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Photoshop Tutorial: How to Transform a Photo into a Dot, Mosaic Portrait

September 25, 2019


Hi. This is Marty from Blue Lightning TV. I’m going to show you how to create a cool-looking,
dot mosaic portrait from a photo and how you can quickly replace it with different photo
without having to redo all the effects. This is an update of a tutorial I did quite
awhile ago on an earlier version of Photoshop. Open a photo you’d like to use for this project. I downloaded this one from Dreamstime.com. The first step is to convert it into a Smart
Object, so we can modify it non-destructively and to allow us to replace it with a different
photo without having to re-do all the effects. To do this, click the icon at the upper, right corner of the Layers panel and click “Convert to Smart Object. Next, we’ll crop your image to a specific
size and resolution in order to ensure that your results will look similar to mine. Open your Crop Tool and Crop Presets. Click “Width, Height and Resolution”. For the Width, type in 1500 “px” for pixels
and for the Height, type in the same amount. For the Resolution, type in 72…pixels per inch. Go to a corner and drag the bounding box in
or out to size your subject. Drag inside it to position it and continue
to finesse its size and location until you’re happy with the its cropping. Then, click the check-mark at the top or press
Enter or Return to accept it. To fit the image back onto your canvas, press
Ctrl or Cmd + 0. We’ll add a new layer below the active layer
by Ctrl-clicking or Cmd-clicking the New Layer icon. We’ll fill the empty layer with black, but
first, if your foreground and background colors aren’t black and white respectively, press
“D” on your keyboard. Since black is your foreground color, press
Alt or Option + Delete to fill it with black. Make the top layer active and go to Filter,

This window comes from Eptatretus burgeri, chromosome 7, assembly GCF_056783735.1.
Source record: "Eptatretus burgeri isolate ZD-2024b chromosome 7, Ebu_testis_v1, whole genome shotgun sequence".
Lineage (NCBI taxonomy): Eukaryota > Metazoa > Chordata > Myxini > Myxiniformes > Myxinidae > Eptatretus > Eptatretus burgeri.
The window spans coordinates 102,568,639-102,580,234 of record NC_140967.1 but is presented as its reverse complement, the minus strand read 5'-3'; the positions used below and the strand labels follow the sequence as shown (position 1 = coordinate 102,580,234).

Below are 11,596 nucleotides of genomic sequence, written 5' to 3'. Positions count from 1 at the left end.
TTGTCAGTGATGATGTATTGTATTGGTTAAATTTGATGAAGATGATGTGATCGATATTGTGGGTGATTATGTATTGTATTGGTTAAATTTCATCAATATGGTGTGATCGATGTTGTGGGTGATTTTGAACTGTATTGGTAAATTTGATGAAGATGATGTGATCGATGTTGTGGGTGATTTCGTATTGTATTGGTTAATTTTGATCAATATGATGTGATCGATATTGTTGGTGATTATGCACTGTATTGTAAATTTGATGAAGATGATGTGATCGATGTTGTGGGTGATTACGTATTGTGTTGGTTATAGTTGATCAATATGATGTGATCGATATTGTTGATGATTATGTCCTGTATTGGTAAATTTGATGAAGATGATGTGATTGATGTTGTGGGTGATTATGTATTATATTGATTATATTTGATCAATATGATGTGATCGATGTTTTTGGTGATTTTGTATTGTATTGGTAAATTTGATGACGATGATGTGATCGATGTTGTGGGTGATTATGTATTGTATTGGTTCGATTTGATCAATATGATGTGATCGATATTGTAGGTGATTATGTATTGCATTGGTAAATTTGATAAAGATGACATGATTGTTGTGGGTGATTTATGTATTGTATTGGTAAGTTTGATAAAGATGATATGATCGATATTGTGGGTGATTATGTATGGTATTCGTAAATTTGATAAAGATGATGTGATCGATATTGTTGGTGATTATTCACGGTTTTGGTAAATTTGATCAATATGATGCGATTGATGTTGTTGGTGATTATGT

Pixelate and Mosaic. I’ll make the cell size: 30 pixels square,
feel free to make it larger if you want. Whatever cell size you choose, we’re going
to refer back to that size in a moment. Next, we’re going to create a dot pattern
that will align with your mosaic. Go to File and New. Make the Width and Height the same amount
as your cell size, as well as its resolution. Fit it onto your canvas and open your Elliptical Marquee Tool. Go to a corner and press and hold Shift as
you drag diagonally down to the opposite corner. Then, release. Invert the selection by pressing Ctrl or Cmd
+ Shift + I. Fill the selection with black by pressing Alt or Option + Delete. Then, deselect it by pressing Ctrl or Cmd
+ D. Go to Edit and “Define Pattern”. For the Name, I’ll type in the pixel size
and resolution and click OK. Close its tab and when you see this message,
we don’t need to save the file, since we already saved it as a pattern, so click, “No”. Click the New Layer icon to make a new layer and fill it with white by pressing Ctrl or Cmd + Delete. Double-click its thumbnail to open the Layer
Style window. Click “Pattern Overlay” and open your current patterns. Scroll to the bottom of the list and click
the pattern you just saved. Click on an empty area outside of the list